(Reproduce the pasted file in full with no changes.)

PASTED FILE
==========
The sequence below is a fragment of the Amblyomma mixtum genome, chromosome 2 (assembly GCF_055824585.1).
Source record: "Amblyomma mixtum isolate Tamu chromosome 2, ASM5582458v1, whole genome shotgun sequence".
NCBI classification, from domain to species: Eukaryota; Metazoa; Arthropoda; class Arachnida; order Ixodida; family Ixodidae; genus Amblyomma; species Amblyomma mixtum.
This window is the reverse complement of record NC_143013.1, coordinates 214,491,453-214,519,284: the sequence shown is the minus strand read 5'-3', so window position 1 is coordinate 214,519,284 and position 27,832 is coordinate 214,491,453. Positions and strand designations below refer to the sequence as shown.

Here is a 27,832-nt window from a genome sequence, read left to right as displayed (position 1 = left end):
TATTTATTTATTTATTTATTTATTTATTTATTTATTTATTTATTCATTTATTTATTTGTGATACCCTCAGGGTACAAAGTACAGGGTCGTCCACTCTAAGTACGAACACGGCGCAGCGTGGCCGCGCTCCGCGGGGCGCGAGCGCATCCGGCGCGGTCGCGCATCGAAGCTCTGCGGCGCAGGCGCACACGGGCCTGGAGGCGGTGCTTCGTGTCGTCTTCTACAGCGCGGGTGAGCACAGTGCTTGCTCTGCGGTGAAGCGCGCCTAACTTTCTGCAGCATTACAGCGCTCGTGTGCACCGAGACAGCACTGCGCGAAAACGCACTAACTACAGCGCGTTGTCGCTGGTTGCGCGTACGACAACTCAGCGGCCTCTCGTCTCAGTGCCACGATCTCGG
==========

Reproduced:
The sequence below is a fragment of the Amblyomma mixtum genome, chromosome 2 (assembly GCF_055824585.1).
Source record: "Amblyomma mixtum isolate Tamu chromosome 2, ASM5582458v1, whole genome shotgun sequence".
NCBI classification, from domain to species: Eukaryota; Metazoa; Arthropoda; class Arachnida; order Ixodida; family Ixodidae; genus Amblyomma; species Amblyomma mixtum.
This window is the reverse complement of record NC_143013.1, coordinates 214,491,453-214,519,284: the sequence shown is the minus strand read 5'-3', so window position 1 is coordinate 214,519,284 and position 27,832 is coordinate 214,491,453. Positions and strand designations below refer to the sequence as shown.

Here is a 27,832-nt window from a genome sequence, read left to right as displayed (position 1 = left end):
TATTTATTTATTTATTTATTTATTTATTTATTTATTTATTTATTCATTTATTTATTTGTGATACCCTCAGGGTACAAAGTACAGGGTCGTCCACTCTAAGTACGAACACGGCGCAGCGTGGCCGCGCTCCGCGGGGCGCGAGCGCATCCGGCGCGGTCGCGCATCGAAGCTCTGCGGCGCAGGCGCACACGGGCCTGGAGGCGGTGCTTCGTGTCGTCTTCTACAGCGCGGGTGAGCACAGTGCTTGCTCTGCGGTGAAGCGCGCCTAACTTTCTGCAGCATTACAGCGCTCGTGTGCACCGAGACAGCACTGCGCGAAAACGCACTAACTACAGCGCGTTGTCGCTGGTTGCGCGTACGACAACTCAGCGGCCTCTCGTCTCAGTGCCACGATCTCGG